How the Law Addressess the Development of Unlawful Conduct in Our Society
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This piece of writing will examine how the law addresses the development of
‘unlawful conduct’ in our society as a result of social, political, technological and economical changes.
It will discuss, the role of Parliament, the judiciary, ECHR and other institutions in reforming the law, to ensure that it is up to date and efficiently meets the exigencies of our society.
We normally relate unlawful conduct to criminal activity whereby individuals engage in theft, drugs and murder. In business we also find criminal activity such as fraud, industrial espionage and tax evasion.
Other forms of unlawful conduct are associated with civil disputes, these may occur, when neighbours argue about music being played excessively loud.
Disputes may also arise between individuals and businesses, when a party fails to deliver the contracted service, or the other fails to pay the bill for services rendered. ‘Conduct contrary to, or forbidden by law’ can give meaning to unlawful conduct. Theft, murder and fraud, are recognisable as unlawful. Other factors also determine when a specific conduct can be considered ‘unlawful’.
Technology has played an important part in our lives. The use of the internet has not only brought many benefits to our society, but has also increased the opportunity of engaging in illegal activity, amongst others, illegally downloading music or films. The use without paying of photography, literature and software is also widespread, as an illegal activity.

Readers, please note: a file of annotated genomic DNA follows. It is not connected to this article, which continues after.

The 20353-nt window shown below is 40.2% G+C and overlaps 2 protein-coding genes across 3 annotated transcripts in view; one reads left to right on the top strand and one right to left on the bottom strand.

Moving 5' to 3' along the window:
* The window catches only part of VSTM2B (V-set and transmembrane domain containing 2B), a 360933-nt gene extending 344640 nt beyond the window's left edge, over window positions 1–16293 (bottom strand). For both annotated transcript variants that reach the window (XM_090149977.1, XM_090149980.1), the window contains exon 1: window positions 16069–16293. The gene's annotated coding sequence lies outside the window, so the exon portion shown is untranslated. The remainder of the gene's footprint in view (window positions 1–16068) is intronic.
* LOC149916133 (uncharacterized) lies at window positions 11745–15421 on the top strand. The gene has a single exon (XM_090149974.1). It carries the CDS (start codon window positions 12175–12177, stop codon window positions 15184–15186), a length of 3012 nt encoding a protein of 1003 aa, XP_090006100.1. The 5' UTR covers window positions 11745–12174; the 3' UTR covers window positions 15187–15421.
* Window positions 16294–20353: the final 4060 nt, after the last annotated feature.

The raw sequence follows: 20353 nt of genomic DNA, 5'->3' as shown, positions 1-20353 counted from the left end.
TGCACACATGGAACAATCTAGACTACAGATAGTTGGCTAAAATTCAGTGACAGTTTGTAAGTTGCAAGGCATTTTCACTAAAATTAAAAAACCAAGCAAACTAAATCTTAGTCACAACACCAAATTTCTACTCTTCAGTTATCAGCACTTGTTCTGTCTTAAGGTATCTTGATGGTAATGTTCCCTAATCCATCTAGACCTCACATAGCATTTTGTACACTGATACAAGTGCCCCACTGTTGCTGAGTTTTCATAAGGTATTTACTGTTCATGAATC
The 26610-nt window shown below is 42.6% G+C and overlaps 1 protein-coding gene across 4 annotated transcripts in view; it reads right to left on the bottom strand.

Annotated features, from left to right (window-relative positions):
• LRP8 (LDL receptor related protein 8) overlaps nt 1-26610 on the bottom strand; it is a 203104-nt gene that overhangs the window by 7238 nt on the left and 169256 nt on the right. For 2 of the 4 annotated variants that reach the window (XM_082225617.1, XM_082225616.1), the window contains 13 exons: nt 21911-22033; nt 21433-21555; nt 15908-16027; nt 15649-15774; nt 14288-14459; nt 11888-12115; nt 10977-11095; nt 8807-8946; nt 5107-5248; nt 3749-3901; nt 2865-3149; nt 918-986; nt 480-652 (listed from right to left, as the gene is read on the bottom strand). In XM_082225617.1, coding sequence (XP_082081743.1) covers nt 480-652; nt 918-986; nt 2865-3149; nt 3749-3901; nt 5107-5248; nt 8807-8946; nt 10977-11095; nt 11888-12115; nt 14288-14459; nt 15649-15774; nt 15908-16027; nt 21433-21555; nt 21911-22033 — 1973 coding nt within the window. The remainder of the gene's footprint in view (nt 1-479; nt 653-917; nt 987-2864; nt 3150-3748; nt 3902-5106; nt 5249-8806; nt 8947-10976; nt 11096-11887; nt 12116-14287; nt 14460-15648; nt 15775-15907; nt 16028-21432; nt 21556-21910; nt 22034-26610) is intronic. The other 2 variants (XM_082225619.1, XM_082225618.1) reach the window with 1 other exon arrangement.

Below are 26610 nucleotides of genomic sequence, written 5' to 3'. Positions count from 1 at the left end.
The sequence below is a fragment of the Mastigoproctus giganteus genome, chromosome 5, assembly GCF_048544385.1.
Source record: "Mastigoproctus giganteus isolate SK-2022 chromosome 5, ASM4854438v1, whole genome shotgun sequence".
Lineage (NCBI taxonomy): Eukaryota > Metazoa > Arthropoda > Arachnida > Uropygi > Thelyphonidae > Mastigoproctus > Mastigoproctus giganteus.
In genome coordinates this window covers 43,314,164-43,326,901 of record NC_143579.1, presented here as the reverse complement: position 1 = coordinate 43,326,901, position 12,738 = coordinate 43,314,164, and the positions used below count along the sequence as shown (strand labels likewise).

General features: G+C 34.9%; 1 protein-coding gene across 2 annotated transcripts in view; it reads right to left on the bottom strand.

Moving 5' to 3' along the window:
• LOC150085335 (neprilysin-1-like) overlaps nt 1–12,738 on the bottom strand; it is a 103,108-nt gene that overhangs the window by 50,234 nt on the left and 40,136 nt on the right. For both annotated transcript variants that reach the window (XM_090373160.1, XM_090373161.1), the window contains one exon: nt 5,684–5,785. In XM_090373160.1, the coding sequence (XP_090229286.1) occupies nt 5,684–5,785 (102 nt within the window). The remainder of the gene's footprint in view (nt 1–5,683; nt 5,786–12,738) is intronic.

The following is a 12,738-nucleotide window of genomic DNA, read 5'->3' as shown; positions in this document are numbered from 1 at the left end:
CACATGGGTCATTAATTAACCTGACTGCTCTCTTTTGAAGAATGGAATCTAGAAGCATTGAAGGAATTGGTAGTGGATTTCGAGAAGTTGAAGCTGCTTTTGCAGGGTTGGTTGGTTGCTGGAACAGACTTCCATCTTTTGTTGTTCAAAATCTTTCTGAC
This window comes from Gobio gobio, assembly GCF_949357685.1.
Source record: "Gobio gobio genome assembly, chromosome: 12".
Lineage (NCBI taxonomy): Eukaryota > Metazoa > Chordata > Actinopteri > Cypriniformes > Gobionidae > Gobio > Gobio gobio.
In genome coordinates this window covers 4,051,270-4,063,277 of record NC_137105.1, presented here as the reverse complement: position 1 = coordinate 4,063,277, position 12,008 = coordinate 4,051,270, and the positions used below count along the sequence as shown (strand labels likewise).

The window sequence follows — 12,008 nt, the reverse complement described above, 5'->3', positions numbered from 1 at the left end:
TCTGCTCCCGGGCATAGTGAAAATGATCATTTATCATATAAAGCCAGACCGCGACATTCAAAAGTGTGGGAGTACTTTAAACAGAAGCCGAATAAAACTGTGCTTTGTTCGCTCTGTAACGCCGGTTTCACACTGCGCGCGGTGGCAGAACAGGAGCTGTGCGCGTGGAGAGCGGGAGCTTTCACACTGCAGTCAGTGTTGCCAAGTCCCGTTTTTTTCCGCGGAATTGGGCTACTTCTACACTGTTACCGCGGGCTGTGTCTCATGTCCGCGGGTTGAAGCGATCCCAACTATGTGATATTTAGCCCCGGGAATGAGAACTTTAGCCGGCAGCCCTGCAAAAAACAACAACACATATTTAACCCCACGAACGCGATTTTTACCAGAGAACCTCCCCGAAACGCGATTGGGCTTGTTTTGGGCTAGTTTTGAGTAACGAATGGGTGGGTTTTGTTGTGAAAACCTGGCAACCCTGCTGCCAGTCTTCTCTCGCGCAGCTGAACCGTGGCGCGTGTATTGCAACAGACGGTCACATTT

The change in social morality has also been influential when weighing up conduct as ‘unlawful’. Prior to 1967, abortion was illegal, it was wrong and was not contemplated as an option. Back in the 16th century the minimum age for marriage was 14 fo...
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Advisory Committees are set up to keep the law in review and in constant improvement to meet new developments.
Proposals for legislative change are also made in the form of Green Papers, these originate from Government departments who identify a need for change, these are then transposed to White Papers which are more of a firm proposal for change in legislation.
After having discussed how and why law changes subject to new situations, it is obvious to consider to what extent, should the law respond to these changes.
Essentially the law provides for the need of certainty, predictability, order and safety, it is imperative that these values are maintained for society to benefit from a legal system, which is consistent with its rules of conduct, but at the same time, receptive to adjustments or changes in furtherance of its intended